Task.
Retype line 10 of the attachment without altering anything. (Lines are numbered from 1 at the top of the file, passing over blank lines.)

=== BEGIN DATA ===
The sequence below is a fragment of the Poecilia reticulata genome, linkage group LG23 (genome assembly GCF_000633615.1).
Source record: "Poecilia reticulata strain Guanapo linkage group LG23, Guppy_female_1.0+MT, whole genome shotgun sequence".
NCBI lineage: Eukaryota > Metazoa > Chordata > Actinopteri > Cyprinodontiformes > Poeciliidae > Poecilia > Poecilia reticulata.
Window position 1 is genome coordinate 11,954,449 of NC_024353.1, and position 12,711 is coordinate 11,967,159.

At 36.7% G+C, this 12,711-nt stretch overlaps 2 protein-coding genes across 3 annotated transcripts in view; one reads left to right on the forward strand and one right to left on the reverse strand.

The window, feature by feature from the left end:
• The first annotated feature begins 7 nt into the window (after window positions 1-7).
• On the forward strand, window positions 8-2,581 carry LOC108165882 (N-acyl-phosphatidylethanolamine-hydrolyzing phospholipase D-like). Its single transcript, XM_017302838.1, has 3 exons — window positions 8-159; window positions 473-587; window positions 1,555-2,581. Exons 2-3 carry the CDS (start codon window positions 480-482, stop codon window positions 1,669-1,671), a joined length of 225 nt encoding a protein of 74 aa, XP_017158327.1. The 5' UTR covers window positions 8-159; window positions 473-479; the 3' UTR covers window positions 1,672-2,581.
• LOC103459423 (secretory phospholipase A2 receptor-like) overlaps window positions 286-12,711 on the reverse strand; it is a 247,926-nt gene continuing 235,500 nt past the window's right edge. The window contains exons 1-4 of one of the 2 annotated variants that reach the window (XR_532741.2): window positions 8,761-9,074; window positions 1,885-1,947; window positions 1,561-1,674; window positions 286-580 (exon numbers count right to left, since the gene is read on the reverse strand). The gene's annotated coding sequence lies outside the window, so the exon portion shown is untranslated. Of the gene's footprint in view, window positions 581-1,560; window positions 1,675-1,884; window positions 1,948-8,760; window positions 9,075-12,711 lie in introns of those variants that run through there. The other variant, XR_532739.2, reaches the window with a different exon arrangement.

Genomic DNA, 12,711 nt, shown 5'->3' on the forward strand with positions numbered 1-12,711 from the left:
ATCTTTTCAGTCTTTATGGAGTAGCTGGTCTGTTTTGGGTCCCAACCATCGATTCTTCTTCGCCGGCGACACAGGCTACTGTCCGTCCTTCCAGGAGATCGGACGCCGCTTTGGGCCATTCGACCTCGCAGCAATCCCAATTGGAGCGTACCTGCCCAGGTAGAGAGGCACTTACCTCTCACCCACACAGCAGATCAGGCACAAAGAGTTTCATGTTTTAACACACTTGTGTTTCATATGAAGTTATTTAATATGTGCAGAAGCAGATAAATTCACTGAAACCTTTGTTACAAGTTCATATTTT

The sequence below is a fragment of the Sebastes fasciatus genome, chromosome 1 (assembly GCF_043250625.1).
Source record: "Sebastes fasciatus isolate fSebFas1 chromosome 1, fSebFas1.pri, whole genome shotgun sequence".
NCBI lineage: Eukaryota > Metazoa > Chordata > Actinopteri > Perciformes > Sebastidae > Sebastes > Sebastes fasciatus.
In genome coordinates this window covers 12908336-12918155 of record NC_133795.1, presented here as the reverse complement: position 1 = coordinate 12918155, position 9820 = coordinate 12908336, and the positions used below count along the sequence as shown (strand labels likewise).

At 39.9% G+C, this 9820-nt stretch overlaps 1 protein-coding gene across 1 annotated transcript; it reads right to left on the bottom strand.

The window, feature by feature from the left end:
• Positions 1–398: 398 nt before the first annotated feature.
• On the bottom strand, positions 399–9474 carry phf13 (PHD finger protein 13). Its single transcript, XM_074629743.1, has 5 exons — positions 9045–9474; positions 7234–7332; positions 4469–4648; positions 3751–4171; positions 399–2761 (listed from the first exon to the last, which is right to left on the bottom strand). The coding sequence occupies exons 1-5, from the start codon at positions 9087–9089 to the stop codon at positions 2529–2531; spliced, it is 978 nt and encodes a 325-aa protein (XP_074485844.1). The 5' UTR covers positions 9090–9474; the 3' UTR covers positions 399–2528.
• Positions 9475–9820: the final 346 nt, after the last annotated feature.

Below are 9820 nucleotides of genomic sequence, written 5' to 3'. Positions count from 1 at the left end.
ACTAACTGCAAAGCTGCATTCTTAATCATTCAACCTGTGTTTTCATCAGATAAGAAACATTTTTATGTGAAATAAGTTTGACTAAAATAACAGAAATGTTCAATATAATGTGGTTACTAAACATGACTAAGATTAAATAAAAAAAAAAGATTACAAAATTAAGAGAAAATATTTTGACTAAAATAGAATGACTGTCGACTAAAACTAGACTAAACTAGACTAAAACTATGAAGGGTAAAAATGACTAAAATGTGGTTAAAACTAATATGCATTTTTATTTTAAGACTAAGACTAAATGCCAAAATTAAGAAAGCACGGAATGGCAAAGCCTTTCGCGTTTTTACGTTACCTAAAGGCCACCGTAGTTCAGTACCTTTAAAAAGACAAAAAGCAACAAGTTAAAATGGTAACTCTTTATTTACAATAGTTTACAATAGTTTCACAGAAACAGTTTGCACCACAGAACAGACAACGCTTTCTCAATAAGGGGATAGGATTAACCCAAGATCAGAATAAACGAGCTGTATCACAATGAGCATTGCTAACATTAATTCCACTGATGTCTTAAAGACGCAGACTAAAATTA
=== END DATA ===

Genomic DNA, 12,711 nt, shown 5'->3' on the forward strand with positions numbered 1-12,711 from the left: